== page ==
It’s dark now in McAllen, Texas and for the first time in more than two weeks, we’re sleeping indoors. We’ve cracked the window open and the air slipping through is warm and humid. Tropical air from the Gulf of Mexico just an hour south. It smells so different from the dry air we’ve been surrounded by up to this point many miles away in west Texas. The desert dust under our fingernails and covering all of our clothes and sleeping bags, normal for many days, suddenly seems out of place so near the ocean and so near a city.
The air here seems to represent this moment of transition. To take a breath and realize it feels different. A new, wet heaviness that settles into our cells and the cracks on our dry hands. Parched lines on skin that look just like the cracked earth of the river bank on our five-day canoe trip through the Big Bend.
The air represents something larger, though. A moment in our course where we’re transitioning away from a river and a border that lies deep in the desert, where we technically crossed between the United States and Mexico a hundred times a day as we learned to read the river and steer our canoes into the deepest water, the precise point that marks the contentious boundary between these two countries. Far from border patrol, far from major crossing routes, far from anyone or any place with a name on a map, we asked “what is a border?” and the idea that a border is nothing more than something we make up, a line that doesn’t really exist, feels true and easy to understand. Out there, many miles from cellphone service, as we built campfires and ate rajas poblanos on the riverbank of Coahuila, we were unaware that this place, our next destination, the Rio Grande Valley was surging into the national spotlight as policy shifts led to an influx of migrants crossing this frontera from the neighboring cities of Reynosa and Matamoros. In this place, in the Rio Grande Valley, the idea that borders are a thing that doesn’t really exist is challenged when that historical, imaginary line circumscribes the lives of millions of people on either side. An idea made reality. In Boquillas, we saw the river as border as an idea, now we will see the reality that grows from it.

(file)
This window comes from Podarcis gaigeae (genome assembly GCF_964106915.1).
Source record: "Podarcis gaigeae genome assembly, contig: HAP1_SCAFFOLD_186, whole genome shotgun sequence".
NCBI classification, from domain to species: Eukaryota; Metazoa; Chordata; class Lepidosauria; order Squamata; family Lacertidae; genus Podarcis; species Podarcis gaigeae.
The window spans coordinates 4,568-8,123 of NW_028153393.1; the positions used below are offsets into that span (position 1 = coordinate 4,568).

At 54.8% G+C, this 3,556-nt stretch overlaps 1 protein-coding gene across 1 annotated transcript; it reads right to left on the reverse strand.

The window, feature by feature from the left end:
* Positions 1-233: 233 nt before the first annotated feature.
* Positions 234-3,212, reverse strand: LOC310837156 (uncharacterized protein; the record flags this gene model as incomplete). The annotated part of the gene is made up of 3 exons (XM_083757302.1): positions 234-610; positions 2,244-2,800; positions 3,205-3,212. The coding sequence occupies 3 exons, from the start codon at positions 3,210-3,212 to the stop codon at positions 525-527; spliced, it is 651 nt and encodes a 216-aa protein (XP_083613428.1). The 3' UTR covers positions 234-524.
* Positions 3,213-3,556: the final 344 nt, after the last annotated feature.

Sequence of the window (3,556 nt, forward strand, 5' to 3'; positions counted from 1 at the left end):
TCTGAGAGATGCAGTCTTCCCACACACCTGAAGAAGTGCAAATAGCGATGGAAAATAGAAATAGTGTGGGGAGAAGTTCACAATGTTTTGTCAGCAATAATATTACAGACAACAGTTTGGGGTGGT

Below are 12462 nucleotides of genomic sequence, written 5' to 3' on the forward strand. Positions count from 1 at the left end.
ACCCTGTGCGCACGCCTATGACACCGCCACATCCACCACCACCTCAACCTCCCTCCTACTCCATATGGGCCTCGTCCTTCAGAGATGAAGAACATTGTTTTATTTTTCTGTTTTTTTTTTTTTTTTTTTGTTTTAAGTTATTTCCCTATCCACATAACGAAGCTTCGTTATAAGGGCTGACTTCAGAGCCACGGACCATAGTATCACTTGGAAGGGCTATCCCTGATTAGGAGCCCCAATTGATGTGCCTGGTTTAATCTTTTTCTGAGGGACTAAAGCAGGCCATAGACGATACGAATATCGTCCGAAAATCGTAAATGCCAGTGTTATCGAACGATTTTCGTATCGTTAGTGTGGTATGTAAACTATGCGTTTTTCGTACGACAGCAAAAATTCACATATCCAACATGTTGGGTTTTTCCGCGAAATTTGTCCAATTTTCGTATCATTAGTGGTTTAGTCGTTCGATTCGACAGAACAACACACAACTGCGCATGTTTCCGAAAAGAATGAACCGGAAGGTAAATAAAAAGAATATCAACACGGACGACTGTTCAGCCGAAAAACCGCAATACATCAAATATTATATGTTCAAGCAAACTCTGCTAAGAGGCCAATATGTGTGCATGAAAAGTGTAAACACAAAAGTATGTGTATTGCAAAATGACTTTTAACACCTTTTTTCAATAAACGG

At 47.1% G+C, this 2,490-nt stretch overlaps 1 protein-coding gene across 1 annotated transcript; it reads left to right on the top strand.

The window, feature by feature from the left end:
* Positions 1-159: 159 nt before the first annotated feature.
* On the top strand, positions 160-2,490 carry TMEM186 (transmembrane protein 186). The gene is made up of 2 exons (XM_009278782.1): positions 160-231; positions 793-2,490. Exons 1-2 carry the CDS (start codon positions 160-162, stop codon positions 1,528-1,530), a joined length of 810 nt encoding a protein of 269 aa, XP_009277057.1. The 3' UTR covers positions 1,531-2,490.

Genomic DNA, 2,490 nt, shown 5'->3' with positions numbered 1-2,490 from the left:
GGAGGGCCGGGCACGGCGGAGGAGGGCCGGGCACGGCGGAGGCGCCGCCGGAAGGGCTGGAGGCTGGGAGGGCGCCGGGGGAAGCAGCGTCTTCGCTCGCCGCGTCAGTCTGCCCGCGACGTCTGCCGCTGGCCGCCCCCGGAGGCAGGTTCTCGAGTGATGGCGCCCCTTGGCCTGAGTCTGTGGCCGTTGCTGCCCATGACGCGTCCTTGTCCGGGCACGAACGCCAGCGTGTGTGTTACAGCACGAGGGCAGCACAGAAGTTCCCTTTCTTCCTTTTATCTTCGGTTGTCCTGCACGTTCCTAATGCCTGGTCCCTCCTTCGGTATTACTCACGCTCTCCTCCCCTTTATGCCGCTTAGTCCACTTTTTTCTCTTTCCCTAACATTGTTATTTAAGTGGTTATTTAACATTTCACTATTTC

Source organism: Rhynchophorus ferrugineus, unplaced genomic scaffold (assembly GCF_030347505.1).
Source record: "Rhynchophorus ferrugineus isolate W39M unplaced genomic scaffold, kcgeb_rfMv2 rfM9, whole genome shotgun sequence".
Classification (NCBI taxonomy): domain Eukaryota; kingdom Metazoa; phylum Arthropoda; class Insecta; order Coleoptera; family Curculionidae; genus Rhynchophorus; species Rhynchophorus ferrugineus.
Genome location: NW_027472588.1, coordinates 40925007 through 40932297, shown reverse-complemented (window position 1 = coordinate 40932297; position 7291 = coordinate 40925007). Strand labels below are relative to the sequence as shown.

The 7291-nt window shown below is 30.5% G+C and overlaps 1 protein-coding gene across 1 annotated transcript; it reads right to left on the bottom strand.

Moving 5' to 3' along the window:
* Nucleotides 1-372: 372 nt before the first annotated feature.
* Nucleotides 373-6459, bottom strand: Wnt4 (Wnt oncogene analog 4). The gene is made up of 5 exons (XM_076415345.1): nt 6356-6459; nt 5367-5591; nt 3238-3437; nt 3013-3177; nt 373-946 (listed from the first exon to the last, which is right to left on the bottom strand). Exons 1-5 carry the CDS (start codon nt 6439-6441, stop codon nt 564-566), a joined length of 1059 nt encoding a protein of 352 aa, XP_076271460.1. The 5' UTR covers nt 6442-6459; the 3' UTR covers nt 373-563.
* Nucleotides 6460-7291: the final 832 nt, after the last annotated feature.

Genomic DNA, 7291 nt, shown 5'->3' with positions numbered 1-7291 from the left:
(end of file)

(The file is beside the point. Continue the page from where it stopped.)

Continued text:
Here we are the guests of the Moyas, a family who have lived between Texas and Tamaulipas for decades and where they currently run food drives and other projects to support migrant families arriving in McAllen. Today, we went with them to the border wall in downtown McAllen where border patrol, supported by the army, stood positioned every 500ft along the steel and concrete barrier, eating snacks and looking bored and overheated in uniform under the muggy south Texas sun. They asked few questions as we walked up to the wall and looked across no-man’s-land to Reynosa and imagined that we were standing on the other side.
Over the coming ten days, we will support the Moya family with their food drives and projects, even more important now as resources are strained with the influx of migrants making their way across to seek asylum. We will hear their stories and those of their friends and neighbors, see the border as it is in this place in this time, practice our Spanish, and immerse ourselves in the Rio Grande Valley. A place that, for many of us, is unlike anywhere we have otherwise encountered in the United States. We look forward to sharing more with you.